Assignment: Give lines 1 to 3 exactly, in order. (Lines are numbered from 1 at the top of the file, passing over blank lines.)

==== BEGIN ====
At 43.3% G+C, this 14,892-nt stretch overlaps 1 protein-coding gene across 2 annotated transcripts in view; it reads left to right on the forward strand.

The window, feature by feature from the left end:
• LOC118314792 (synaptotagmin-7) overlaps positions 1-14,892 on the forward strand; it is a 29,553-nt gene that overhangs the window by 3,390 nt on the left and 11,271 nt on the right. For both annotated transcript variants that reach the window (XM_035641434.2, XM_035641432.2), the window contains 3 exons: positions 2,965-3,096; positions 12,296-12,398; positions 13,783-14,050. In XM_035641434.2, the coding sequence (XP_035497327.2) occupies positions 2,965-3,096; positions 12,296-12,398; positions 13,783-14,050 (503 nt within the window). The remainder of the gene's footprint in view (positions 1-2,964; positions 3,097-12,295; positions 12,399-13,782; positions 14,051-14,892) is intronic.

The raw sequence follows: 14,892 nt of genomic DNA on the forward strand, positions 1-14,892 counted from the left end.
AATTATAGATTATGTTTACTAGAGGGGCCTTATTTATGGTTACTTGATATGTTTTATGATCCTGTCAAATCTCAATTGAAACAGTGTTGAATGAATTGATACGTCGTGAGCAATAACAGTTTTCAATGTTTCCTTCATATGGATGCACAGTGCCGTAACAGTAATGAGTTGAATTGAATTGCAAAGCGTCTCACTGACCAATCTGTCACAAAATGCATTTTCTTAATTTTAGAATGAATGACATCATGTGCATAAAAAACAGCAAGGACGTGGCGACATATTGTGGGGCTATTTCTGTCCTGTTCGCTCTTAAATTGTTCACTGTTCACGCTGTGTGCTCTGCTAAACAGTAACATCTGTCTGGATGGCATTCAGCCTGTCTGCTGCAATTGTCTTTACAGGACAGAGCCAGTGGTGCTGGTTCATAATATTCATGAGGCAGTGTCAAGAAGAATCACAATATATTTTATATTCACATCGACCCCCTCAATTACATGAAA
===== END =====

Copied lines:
At 43.3% G+C, this 14,892-nt stretch overlaps 1 protein-coding gene across 2 annotated transcripts in view; it reads left to right on the forward strand.

The window, feature by feature from the left end:
• LOC118314792 (synaptotagmin-7) overlaps positions 1-14,892 on the forward strand; it is a 29,553-nt gene that overhangs the window by 3,390 nt on the left and 11,271 nt on the right. For both annotated transcript variants that reach the window (XM_035641434.2, XM_035641432.2), the window contains 3 exons: positions 2,965-3,096; positions 12,296-12,398; positions 13,783-14,050. In XM_035641434.2, the coding sequence (XP_035497327.2) occupies positions 2,965-3,096; positions 12,296-12,398; positions 13,783-14,050 (503 nt within the window). The remainder of the gene's footprint in view (positions 1-2,964; positions 3,097-12,295; positions 12,399-13,782; positions 14,051-14,892) is intronic.